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TEF Tick Tock: Last chance to prepare

With next week's public announcement of Teaching Excellence Framework's Year Two results, Jess Moody's blog highlights it’s not too late to ensure your university is using the framework as a useful tool in equality work.

With the public announcement of Teaching Excellence Framework (TEF) Year Two results next week (14 June), it’s not too late to ensure your university is using TEF as a useful tool in equality work, rather than a cause for complacency in the battle against barriers to student success.

Your institution’s written submission and metrics will be available for all to see – prospective students, current students, teaching and support staff.  Questions will be asked about positive and negative ‘flags’ (performance against benchmarks) relating to measures of ‘teaching excellence’ as experienced by different student characteristics (ethnicity, disability, gender and age). But it’s also important to remember that even when there’s no clear warning sign given about, say, your BME students’ satisfaction scores, it might not be too hard to spot absolute differences in experiences in the metrics.

Your university community and prospective students will also be looking to your written statements about how you’re tackling barriers for different groups, and asking probing questions about how this relates to those issues not (currently) included in TEF metrics but vital to their overall degree experience: attainment gaps, a sense of belonging in the curricula, and access to career-enhancing opportunities like placements and internships and study abroad.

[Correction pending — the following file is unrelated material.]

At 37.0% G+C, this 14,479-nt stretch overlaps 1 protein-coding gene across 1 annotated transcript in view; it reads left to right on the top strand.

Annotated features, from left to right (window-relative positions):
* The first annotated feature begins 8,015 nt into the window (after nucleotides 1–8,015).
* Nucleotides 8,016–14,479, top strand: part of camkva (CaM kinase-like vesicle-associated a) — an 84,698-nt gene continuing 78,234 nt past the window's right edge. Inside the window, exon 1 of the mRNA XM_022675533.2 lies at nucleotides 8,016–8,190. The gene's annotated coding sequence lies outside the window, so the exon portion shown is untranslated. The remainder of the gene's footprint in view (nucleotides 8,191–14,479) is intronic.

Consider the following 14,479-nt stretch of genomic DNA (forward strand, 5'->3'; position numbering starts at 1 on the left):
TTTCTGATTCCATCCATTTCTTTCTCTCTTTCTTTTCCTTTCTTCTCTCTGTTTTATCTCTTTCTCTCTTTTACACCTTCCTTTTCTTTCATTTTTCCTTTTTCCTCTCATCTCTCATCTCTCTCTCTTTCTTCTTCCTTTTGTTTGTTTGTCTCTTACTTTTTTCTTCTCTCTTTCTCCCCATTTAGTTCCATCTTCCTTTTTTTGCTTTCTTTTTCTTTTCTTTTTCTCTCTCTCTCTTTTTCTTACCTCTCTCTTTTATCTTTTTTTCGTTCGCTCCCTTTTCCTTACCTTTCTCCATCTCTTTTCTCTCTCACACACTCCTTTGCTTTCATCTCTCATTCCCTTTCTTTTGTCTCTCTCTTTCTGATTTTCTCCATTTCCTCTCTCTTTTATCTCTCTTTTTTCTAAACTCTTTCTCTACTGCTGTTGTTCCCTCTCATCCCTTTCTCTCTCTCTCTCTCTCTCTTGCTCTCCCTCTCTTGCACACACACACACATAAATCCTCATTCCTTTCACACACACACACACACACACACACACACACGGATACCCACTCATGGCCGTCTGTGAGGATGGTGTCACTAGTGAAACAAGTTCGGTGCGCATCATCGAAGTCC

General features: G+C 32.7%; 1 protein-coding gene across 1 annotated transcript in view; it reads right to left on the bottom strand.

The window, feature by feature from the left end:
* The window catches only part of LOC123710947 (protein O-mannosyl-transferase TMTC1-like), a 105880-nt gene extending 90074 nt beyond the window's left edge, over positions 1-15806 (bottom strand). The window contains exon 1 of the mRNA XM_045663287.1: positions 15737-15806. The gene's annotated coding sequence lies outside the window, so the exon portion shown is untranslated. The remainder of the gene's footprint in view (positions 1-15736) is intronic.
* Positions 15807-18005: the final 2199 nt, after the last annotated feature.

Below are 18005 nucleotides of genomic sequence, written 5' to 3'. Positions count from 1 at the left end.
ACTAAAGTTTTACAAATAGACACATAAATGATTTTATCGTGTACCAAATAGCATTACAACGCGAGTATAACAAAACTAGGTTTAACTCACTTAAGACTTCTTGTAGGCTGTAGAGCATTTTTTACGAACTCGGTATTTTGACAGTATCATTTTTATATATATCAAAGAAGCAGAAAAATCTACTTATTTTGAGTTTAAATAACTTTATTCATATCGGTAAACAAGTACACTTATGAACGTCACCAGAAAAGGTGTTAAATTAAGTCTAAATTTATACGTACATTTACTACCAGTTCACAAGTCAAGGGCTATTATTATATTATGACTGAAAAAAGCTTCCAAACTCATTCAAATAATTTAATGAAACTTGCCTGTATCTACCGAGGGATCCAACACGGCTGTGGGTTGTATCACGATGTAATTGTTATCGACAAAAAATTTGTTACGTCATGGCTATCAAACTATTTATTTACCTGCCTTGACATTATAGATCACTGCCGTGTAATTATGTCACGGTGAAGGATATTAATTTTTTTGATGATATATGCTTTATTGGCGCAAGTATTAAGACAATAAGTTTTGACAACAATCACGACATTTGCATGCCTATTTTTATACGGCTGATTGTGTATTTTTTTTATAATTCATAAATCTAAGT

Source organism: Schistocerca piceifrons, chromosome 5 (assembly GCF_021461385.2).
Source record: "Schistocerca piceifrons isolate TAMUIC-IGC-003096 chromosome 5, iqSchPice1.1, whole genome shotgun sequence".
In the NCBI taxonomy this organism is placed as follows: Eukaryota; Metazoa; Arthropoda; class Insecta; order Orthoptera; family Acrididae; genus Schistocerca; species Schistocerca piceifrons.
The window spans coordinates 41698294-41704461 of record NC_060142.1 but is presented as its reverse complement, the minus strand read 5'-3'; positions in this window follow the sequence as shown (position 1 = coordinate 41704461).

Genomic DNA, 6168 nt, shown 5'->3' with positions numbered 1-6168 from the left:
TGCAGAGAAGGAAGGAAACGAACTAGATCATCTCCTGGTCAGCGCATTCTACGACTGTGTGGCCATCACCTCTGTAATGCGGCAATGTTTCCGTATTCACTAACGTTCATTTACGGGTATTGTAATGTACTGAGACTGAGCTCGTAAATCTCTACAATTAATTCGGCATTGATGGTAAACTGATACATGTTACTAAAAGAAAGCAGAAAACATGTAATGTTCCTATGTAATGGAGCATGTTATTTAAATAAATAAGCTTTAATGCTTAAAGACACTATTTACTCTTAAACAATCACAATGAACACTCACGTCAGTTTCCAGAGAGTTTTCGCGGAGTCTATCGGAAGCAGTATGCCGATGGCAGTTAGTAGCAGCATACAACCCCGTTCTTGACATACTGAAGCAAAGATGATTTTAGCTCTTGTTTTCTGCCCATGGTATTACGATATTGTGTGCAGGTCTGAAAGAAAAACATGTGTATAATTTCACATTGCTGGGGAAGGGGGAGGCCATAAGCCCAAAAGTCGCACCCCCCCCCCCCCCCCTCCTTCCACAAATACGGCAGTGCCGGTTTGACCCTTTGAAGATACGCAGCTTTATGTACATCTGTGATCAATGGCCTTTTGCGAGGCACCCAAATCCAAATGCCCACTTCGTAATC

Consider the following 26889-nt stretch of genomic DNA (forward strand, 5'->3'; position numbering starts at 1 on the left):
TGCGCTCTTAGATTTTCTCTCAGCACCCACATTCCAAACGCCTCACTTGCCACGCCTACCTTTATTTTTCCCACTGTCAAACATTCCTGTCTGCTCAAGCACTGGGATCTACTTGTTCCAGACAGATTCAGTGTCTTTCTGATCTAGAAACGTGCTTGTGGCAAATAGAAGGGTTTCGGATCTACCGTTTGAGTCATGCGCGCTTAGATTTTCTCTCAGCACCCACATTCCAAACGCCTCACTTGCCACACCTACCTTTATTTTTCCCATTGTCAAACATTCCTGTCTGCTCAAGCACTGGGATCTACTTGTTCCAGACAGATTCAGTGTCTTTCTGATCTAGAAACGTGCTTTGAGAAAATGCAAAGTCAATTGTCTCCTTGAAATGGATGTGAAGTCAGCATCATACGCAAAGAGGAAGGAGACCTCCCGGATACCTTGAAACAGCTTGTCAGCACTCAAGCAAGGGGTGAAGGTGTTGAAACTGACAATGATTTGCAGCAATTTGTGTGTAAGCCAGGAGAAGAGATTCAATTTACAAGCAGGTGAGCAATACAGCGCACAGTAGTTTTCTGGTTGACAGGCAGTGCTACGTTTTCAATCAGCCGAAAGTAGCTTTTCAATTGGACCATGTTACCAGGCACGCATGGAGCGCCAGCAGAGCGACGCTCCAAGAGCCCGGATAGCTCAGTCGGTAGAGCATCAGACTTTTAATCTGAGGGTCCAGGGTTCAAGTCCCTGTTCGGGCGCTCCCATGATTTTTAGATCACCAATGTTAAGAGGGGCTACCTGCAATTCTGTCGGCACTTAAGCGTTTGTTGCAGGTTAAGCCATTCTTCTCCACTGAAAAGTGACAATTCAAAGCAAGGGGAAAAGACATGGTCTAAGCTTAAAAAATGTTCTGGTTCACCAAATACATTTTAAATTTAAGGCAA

In our January briefing we outlined the background of the TEF, highlighted some of its uses and limitations, and included some key reflective questions for universities.

Since that briefing the Higher Education & Research Act 2017 has been enacted, and this together with the timing of the general election has meant a few updates regarding TEF namely:

  • Institutions will receive notification of their TEF results from Higher Education Funding Council for England (HEFCE) on 12 June 2017 (under embargo) and public dissemination of results will take place on 14 June 2017. TEF results will also be published by Unistats and UCAS for the attention of prospective applicants. Full details of the dissemination process can be found on the HEFCE TEF webpages.
  • Subject-level TEF (beyond a pilot) will be postponed to 2019/20 (TEF 5).
  • Differential fees linked to TEF levels are ruled out until 2020/21.
  • A ‘lessons learned’ report with far reaching powers of review will take place in academic year 2019/20.

Regardless of these changes though, with the TEF journey next week, now is the last chance to ensure you know the answer to the following:

  • Who in your institution has seen your TEF submissions and metrics? How can you ensure the flags and statements don’t come as a surprise to those involved in student equality, diversity, inclusion issues (including student representatives)? How can you educate your community on the limitations and origins of the data?
  • How does TEF meaningfully fit into your strategy and messaging around equality and diversity? Who is accountable for tackling poor outcomes for specific student groups?
  • What are the risks of overreliance of TEF to highlight equality ‘issues’? How will your institution ensure you can fully understand differential outcomes (‘gaps’ between different ethnicities, genders, ages, disabilities etc.)?
  • How will you engage students and staff in conversations about results, and future plans for TEF?

Equality Challenge Unit (ECU) will be reviewing the TEF outcomes to understand how student equality and diversity issues are being considered as key element of each institution’s awards, and to consider lessons for the future.

ECU welcomes your feedback on your experiences of the TEF, and looks forward to hearing how the results effect your understanding and direction of student diversity and inclusion in the learning and teaching environment.